By Julia Ingram
Jim Mattis, who served as the 26th Secretary of Defense for two years under President Donald Trump, will serve as the Hoover Institution Davies Family Distinguished Fellow starting May 1.
Emphasizing his belief in the importance of U.S. allies and partnerships in maintaining the nation’s strength, Mattis wrote in his letter of resignation that he believed the President had the right to a Secretary whose views “are better aligned” with his. He cited the North Atlantic Treaty Organization (NATO) – which Trump has rebuked – and the Defeat-ISIS coalition as examples of valuable partnerships that Mattis believes should be upheld.
Mattis also warned against the rising global power of China and Russia, whose “strategic interests are increasingly in tension” with the United States’.
The Hoover Institution released a report in November 2018 calling for “constructive vigilance” against Chinese influence on U.S. institutions.
Mattis joins H.R. McMaster — the 26th National Security Advisor — in departing from the Trump administration for the Hoover Institution. McMaster resigned from his post on Apr. 9, 2018, about a month after the President decided to remove him from office. McMaster’s support of the Iran nuclear deal and free trade with South Korea as well as his approach toward North Korea conflicted with Trump’s agenda.
Mattis has had a four-decade-long career in the military. He previously led an assault battalion in the Gulf War and commanded operations against the Taliban in southern Afghanistan following 9/11. He later led the initial attack and subsequent stability operations in Iraq, and served as both the commander of U.S. Joint Forces Command and as NATO’s Supreme Allied Commander for Transformation. At the U.S. Central Command, he directed military operations of over 200,000 troops and military personnel across the Middle East.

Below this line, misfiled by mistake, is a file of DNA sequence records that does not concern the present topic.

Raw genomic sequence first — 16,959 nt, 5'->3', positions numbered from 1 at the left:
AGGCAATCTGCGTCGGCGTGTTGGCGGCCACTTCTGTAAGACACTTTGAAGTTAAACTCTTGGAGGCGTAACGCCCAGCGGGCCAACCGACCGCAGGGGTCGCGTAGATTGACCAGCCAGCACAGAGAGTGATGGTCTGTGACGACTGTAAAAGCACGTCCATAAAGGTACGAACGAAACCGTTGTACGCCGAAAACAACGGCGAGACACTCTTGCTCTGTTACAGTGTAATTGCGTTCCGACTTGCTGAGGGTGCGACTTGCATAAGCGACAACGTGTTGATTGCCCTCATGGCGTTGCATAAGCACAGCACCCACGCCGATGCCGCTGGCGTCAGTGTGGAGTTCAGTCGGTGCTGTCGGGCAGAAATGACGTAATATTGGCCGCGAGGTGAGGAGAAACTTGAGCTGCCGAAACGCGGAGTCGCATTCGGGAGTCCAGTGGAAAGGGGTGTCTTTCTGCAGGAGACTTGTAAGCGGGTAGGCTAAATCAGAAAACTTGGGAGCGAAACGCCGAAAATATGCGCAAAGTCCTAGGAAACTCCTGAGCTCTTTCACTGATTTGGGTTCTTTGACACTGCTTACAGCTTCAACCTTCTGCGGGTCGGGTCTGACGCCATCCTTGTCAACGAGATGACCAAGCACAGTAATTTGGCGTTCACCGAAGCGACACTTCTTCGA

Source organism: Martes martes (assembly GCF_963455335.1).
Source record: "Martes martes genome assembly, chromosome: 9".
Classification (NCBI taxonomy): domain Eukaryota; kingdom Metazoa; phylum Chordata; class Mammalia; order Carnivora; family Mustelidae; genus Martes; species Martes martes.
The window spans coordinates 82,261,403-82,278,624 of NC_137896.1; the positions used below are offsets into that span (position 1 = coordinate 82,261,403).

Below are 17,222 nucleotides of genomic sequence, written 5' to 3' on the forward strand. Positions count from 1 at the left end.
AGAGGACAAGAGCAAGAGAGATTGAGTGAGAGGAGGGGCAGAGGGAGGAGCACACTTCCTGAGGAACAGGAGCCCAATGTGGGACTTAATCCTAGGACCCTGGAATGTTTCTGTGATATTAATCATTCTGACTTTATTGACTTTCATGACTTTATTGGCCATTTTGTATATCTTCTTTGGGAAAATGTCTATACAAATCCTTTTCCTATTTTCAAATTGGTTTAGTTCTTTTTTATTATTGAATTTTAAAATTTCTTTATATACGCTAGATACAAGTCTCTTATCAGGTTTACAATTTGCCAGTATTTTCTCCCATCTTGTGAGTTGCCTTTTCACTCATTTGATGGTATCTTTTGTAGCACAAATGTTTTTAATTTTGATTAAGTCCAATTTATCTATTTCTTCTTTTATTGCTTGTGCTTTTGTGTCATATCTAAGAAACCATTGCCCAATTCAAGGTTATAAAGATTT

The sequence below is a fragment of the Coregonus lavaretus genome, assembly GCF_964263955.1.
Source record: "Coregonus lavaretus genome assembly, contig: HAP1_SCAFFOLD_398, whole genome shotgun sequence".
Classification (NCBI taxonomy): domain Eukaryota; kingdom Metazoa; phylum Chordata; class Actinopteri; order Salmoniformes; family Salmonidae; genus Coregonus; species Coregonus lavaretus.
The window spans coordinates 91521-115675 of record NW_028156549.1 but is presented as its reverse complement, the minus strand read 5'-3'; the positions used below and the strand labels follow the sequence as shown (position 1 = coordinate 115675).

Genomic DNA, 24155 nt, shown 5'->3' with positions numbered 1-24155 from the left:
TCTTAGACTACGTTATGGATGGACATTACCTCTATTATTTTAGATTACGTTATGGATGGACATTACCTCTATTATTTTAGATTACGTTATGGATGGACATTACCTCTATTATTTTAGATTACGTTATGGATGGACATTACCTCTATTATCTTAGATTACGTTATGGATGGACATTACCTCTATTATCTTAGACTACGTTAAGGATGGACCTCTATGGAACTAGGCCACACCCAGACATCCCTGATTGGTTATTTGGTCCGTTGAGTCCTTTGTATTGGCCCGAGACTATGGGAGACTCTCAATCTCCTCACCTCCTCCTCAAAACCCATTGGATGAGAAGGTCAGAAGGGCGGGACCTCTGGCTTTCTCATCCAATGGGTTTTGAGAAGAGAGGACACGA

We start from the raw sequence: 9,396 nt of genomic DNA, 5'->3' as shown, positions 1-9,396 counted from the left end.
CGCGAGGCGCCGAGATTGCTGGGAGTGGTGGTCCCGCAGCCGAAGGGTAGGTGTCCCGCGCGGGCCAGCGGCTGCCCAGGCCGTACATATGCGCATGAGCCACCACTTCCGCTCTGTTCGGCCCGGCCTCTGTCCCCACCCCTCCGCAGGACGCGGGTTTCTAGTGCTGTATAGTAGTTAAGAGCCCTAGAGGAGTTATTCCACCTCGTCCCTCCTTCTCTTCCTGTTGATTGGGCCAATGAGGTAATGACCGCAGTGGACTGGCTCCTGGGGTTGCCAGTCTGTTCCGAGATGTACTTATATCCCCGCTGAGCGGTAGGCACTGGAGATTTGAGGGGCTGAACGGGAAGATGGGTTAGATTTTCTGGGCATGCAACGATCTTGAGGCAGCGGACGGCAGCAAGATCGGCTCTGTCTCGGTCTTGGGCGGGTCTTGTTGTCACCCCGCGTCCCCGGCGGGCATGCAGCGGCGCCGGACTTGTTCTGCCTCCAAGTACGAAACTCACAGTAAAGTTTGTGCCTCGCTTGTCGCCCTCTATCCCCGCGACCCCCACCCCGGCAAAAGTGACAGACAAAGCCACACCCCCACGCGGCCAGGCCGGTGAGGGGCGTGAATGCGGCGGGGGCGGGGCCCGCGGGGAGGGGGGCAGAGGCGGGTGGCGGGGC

Mattis previously spent four years as a Hoover fellow, serving as an Annenberg Distinguished Fellow at the Institution from 2013 to 2015 and as a Davies Family Distinguished Fellow from 2015 to January 2017 before he left for Washington. During his time at Hoover, he was a member of Hoover’s Working Group on the Role of Military History in Contemporary Conflict and a co-editor of the book “Warriors and Citizens,” which assesses public attitudes toward the military.
When he returns to the Hoover Institution, Mattis plans to research domestic and international security policy. He will also participate in events and programs related to military and national security both at Stanford and in Hoover’s office in Washington DC.
“I have long relied on the work of Hoover to supplement my understanding of the critical challenges facing our country and to help guide tough decisions,” Mattis said in a Hoover press release. “I believe we have an obligation to pass on the lessons we’ve learned so that future generations can study, learn and become better. Hoover has made this part of its mission, and I look forward to returning.”